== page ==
Transcript for Passing the trash, Part 2: Woman's teacher targeted her as a teen for sexual abuse
The assembly the other day was one of my best moments here. It was one of the most unified times at this school that I've spent. Reporter: These should be the precious memories of a high school senior. Instead, they are tainted. He first kissed me in this park in L.A. It was scary. It felt weird and gross. And then, you know, once he started abusing me, it was just like accelerated very, very quickly. Reporter: The perpetrator, Joseph kettors, English teacher at Marlboro, a prestigious all-girls school in Los Angeles where Chelsea brickkett says he groomed her for an inappropriate relationship that led to abuse. At the beginning it was all about establishing himself as a friend. It started with like academic discussion, moved to more personal. Like we talked about like music. It happened so incrementally that it's hard to even perceive the change. What kinds of things would he say to you? He got me very invested in this idea that I was like special, beautiful, funny, sophisticated woman. You were equally responsible for the relationship? Absolutely. That's what he made you feel. It's a 16-year-old girl's head. All you want to hear that is you're an adult and you're beautiful and you're smart. It's a very powerful sell. Reporter: It wasn't until years after graduating from Marlboro that Chelsea found the courage to report her abuse to the school, prompting the school to launch an investigation into kettors. The investigation found a long-held pattern of sexual misconduct in the 14 years kettors taught there, including often using his position of authority to prompt improper discussions and invitations for further contact. Chelsea believes her former teacher is another example of what it is to pass the trash, now alleging in a civil suit that his was a pattern of bad behavior that began before ma marbborough. Turns out he only taught there one year because he got fired for having physical altercation with a student. But what happened was mysteriously enough, viewpoint gave Mr. Kettors glowing recommendations. Reporter: For Chelsea, what started as mental manipulation eventually crossed all lines. And then this. Carl's Jr. Is where I found out I was pregnant. I remember like shoving a pregnancy test to the bottom of the trash can. When I got pregnant, this part of me that I thought I was, this like woman who was sophisticated and worldly and wise, just fell apart. So I continued to go through the motions but I was just kind of dead inside. Reporter: They says her trauma reached a crisis on a winter morning when driving to a friend's house to work on a school project. I got like massive cramps in the car. And I was really, really scared. And I started texting him. He said, I think you're having a miscarriage. And sure enough, I was having contractions. And by the time we got to her house, I ran straight in the front door, straight past her mom, and miscarried in the bathroom. All by yourself, and you told no one what was going on? I hated myself. Like I hated myself. And it was my fault. You know? You blamed yourself? 100%. Reporter: The shame and self-blaming lasted more than a decade. How do you live with a secret like that? It -- it manifests in all kinds of ways, right? Be it depression. I became like severely bulimic when I got pregnant and was for over seven years. It was literally eating you up on the inside? Absolutely. I tried to kill myself in college. My sort of working assumption in life was that I wasn't worth anything. Reporter: Then a moment in June of 2014 that made her see differently. When another Marlboro alum broke her silence with similar allegations against the same teacher. This essay on xo Jane by Michaela went viral among the school community. She talked about being sexually harassed by kettors, about him trying to initiate an inappropriate relationship. Reporter: The article sparking in Chelsea awareness that she was not alone. I met Michaela. And she said something like, you're one of nine who's come to me. What was that moment like? That was the realization that, like, oh my god, this guy's a predator. It wasn't me, it was him? Yeah. Reporter: Fearing the abuse may be continuing unabated, Chelsea came forward to Marlboro in a letter. This time around I'm not going to stick my head down and hold my breath. Reporter: The school called the police and finally, 15 years after her abuse began, Chelsea had her long-awaited day of reckoning facing kettors in court. How do you plead? Guilty. Reporter: Her voice quafered. Eventually it all imploded. I found out I was pregnant in a dirty Carl's Jr. Bathroom. It cannot be overstated Mr. Kettors continued targeting Marlboro girls for over a decade after I graduated. Reporter: He received a one-year jail sentence of which he served approximately half. It will never be okay, it will never be right. But I don't feel I have to hide anymore. Reporter: Chersy has filed civil cases not only against kettors but also against both schools, harbor row and viewpoint. The fact that these grown adults who are literally tasks with protecting girls day in and day out could just be so flagrant ly negligent, I don't understand why schools aren't held to account more. Reporter: Attorneys for kettors, viewpoint, and Marlboro declined "Nightline's" request for interviews. Marlboro provide statement it had no knowledge of kettors' our alumna courageously reported her abuse to the school in 2014, and when the school hired him kettors received recommendations from his prior employer. Viewpoint denied these claims saying in a statement kettors was terminated after he shoved a male student during an altercat altercation. There was no sexual misconduct of any kind that came to the attention of the school. Adding, while kettors did obtain a recommendation letter from his department chair, he did so by assuring that teacher that he had disclosed the shoving incident to the school where he was applying for a position. Here's the scary thing. He can't teach in California. That doesn't necessarily mean he can't move to some other state and obtain a teaching credential. I've seen it happen. It's got to come to an end. The schools, the teachers, the teachers unions, the let me forfor ledge stores, they have got to step and up make it happen. Reporter: For Chelsea the road to healing has been long and arduous, but she says she is learning to stop blaming herself. I'm sure you've thought about what you wish you could have told yourself at that moment when you were 16. Had you asked me that a year ago, I probably would have said, I would have yelled at myself. Shaken myself. But now, gosh, I wish someone had been there to tell me to speak up at the time. I think my life would have ended up a lot differently. Reporter: For "Nightline" I'm Amy robach in Los Angeles. Our thanks to Amy robach for that report.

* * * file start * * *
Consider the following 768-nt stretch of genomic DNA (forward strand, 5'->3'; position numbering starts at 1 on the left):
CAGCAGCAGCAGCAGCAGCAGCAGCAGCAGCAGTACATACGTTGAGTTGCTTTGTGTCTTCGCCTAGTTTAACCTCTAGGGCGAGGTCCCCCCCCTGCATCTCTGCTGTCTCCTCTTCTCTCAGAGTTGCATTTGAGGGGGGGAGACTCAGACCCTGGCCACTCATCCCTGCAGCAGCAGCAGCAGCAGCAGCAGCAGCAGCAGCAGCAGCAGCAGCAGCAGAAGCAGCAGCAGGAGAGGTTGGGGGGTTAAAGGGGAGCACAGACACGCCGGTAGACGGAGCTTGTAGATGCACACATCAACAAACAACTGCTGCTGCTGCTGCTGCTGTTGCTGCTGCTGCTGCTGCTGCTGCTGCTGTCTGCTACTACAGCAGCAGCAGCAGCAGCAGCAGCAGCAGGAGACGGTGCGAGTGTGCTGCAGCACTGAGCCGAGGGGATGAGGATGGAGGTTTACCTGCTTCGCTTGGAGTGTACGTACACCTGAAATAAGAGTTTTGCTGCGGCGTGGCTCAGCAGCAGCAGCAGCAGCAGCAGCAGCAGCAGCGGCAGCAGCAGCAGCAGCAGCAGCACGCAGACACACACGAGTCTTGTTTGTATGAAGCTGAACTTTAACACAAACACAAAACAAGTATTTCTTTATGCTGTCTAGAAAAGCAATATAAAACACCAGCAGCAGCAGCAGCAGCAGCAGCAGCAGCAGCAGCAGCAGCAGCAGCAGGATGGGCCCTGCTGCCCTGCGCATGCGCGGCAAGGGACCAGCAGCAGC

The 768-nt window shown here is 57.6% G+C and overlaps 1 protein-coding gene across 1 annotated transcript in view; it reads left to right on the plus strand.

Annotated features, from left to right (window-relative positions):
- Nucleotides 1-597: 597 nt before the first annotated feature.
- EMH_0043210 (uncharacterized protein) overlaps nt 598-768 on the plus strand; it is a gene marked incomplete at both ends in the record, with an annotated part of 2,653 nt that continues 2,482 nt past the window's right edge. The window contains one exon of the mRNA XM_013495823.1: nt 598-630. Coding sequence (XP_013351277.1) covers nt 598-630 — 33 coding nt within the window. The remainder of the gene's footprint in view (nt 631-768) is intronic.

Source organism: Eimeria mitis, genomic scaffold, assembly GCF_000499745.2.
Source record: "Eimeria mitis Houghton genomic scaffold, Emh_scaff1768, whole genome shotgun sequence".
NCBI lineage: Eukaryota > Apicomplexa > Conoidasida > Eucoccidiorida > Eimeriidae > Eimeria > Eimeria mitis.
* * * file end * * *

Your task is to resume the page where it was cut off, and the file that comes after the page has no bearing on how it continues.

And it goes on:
This transcript has been automatically generated and may not be 100% accurate.